What’s an Impression? It’s when a viewer sees one of your video thumbnails; Impressions tell us the potential reach of our videos. It’s an ‘opportunity to view’.

What’s Impressions Click-Through Rate? Simply put, it’s the percentage of Impressions that turned into a video view.

What’s a Unique View? Well, to quote YouTube, it shows us “the estimated number of different people who watch our videos over a period of time.”

And there lies one of my issues. Data should not be estimated. We should be able to know the difference between a unique view and a repeat view. Why is YouTube estimating metrics? As for the ‘opportunity to view’ this just feels like a return to a time when we couldn’t accurately measure irrefutable data. perhaps it’s just me, as I’ve always hated fluffy measurements. In my PR and creative agency days I was forced to peddle PRVs and ‘Opportunities to See’. I hated both.

YouTube’s intent of delivering better insight and metrics should be applauded. It’s a key facet of success for other social media channels and absolutely is the direction they should be taking their Studio platform. Data that helps to evolve the production quality and impact of our videos is welcomed. I just can’t help but feel like this is a work in progress, rather than a refined proposition that’s ready to roll.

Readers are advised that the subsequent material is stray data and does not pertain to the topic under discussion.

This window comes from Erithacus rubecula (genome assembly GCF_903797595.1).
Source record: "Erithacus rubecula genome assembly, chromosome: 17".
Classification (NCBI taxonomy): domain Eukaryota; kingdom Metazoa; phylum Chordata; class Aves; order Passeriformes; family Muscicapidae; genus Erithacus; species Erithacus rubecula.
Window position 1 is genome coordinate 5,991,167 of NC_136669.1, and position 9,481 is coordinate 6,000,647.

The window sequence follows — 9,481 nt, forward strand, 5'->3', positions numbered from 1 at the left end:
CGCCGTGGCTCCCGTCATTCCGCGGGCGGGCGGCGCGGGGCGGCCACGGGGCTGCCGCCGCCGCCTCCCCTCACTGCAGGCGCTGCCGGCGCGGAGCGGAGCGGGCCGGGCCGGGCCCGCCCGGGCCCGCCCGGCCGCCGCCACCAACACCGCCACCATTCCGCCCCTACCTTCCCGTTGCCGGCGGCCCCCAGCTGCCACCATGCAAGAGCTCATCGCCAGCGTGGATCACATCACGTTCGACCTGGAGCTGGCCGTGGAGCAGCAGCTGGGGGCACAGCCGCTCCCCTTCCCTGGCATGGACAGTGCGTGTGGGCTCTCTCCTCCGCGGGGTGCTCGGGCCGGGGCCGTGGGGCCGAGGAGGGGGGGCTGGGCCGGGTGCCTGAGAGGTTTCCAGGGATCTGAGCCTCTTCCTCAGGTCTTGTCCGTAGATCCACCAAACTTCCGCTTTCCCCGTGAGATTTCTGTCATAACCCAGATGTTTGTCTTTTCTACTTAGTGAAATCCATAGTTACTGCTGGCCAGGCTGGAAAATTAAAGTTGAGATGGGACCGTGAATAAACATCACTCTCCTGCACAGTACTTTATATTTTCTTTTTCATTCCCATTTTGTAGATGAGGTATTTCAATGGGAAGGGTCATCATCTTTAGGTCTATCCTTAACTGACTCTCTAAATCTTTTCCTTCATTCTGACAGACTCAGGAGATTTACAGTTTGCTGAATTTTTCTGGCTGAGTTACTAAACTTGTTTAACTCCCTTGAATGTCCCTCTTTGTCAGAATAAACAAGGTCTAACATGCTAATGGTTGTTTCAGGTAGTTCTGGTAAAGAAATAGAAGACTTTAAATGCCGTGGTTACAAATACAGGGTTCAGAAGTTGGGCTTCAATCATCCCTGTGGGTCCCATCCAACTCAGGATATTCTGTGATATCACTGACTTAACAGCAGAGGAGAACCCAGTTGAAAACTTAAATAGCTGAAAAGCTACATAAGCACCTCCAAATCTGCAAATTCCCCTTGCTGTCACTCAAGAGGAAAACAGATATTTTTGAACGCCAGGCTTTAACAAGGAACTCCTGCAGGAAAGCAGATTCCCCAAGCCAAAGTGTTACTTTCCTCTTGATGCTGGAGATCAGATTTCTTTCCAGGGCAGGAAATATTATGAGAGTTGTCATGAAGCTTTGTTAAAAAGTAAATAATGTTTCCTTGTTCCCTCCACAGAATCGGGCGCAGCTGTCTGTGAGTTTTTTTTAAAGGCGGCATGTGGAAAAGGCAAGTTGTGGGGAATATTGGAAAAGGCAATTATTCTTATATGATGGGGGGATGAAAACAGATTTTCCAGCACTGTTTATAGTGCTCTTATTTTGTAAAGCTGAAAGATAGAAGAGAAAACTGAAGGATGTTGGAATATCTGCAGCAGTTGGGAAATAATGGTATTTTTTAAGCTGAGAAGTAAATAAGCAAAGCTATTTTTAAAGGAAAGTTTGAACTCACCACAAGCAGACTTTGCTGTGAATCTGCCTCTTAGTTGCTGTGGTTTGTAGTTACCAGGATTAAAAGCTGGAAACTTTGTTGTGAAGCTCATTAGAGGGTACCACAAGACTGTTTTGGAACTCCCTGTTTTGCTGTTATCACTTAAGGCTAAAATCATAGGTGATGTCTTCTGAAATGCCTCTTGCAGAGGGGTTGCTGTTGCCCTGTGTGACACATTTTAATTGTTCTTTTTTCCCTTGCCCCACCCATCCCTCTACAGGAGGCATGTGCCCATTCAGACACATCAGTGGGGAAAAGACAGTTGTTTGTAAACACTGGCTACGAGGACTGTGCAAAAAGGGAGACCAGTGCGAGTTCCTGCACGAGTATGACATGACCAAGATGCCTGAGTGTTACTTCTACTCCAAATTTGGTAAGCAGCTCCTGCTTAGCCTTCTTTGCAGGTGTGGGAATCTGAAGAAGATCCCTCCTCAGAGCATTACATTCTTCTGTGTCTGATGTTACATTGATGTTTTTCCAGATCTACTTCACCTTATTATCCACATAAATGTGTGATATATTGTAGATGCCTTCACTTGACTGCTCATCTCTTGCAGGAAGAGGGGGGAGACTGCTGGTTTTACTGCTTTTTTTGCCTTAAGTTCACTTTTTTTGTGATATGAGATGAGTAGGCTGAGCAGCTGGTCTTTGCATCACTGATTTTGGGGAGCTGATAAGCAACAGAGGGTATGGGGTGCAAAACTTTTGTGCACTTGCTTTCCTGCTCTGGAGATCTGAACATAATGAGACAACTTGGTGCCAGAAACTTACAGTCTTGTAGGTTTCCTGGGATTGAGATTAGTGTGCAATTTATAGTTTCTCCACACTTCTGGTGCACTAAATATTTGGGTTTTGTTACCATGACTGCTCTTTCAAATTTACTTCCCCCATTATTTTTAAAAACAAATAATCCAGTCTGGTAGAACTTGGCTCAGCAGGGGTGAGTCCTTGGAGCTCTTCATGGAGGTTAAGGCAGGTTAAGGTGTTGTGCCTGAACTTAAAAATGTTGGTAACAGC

I’ll explain why: YouTube tell us that if we’re seeing a low percentage of Impressions convert to Impressions Click-Through Rate, then our thumbnail and title require work. That may be correct in some cases, but we can’t ignore how busy some pages are with thumbnails. Watch a video through to completion and then see how many thumb nails are served to you. It’s busy. Undoubtedly, Impressions will be recorded when users haven’t seen our thumbnails. To be fair though, the same criticism could be made of other social media channels.

Clearly, the Impressions Click-Through Rate is a useful metric. Being able to asses video performance will be insightful. I’m just not sure we needed the Impressions metric.

Now for the good news: we’re excited about YouTube Studio Dashboard – the single view of your data, insights and news. We’ll see three pieces of insight here:

Video Snapshot: A snapshot of our latest video performance, versus past videos – over the same period of time. Quickly, we’ll be able to ascertain if we’ve a production that is resonating, or if refinements are required. This should help us do more of what works, and learn from what isn’t.

Personalised Recommendations: YouTube says this will surface Creator Academy content based on our specific needs. Over time, we’ll also see insight into why certain videos perform better than others. Again, this will help with refinement and development.